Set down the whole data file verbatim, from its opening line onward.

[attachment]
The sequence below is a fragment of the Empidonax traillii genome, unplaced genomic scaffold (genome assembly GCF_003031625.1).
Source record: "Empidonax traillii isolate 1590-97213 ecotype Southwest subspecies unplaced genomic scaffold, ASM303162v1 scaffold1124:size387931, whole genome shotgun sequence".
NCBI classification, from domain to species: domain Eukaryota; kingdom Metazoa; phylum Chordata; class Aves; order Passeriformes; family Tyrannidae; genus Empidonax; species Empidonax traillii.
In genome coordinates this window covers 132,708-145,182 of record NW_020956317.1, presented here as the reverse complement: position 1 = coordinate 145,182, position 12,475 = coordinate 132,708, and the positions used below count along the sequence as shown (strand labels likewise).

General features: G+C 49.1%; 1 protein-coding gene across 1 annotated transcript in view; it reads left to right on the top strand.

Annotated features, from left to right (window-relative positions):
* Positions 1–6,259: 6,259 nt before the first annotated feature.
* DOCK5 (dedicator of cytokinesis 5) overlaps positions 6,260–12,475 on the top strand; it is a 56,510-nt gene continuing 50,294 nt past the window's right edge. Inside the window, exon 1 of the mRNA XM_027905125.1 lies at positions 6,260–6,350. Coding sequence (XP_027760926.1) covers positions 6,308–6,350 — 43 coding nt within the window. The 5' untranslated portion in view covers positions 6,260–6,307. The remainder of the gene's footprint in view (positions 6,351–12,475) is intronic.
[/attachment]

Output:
The sequence below is a fragment of the Empidonax traillii genome, unplaced genomic scaffold (genome assembly GCF_003031625.1).
Source record: "Empidonax traillii isolate 1590-97213 ecotype Southwest subspecies unplaced genomic scaffold, ASM303162v1 scaffold1124:size387931, whole genome shotgun sequence".
NCBI classification, from domain to species: domain Eukaryota; kingdom Metazoa; phylum Chordata; class Aves; order Passeriformes; family Tyrannidae; genus Empidonax; species Empidonax traillii.
In genome coordinates this window covers 132,708-145,182 of record NW_020956317.1, presented here as the reverse complement: position 1 = coordinate 145,182, position 12,475 = coordinate 132,708, and the positions used below count along the sequence as shown (strand labels likewise).

General features: G+C 49.1%; 1 protein-coding gene across 1 annotated transcript in view; it reads left to right on the top strand.

Annotated features, from left to right (window-relative positions):
* Positions 1–6,259: 6,259 nt before the first annotated feature.
* DOCK5 (dedicator of cytokinesis 5) overlaps positions 6,260–12,475 on the top strand; it is a 56,510-nt gene continuing 50,294 nt past the window's right edge. Inside the window, exon 1 of the mRNA XM_027905125.1 lies at positions 6,260–6,350. Coding sequence (XP_027760926.1) covers positions 6,308–6,350 — 43 coding nt within the window. The 5' untranslated portion in view covers positions 6,260–6,307. The remainder of the gene's footprint in view (positions 6,351–12,475) is intronic.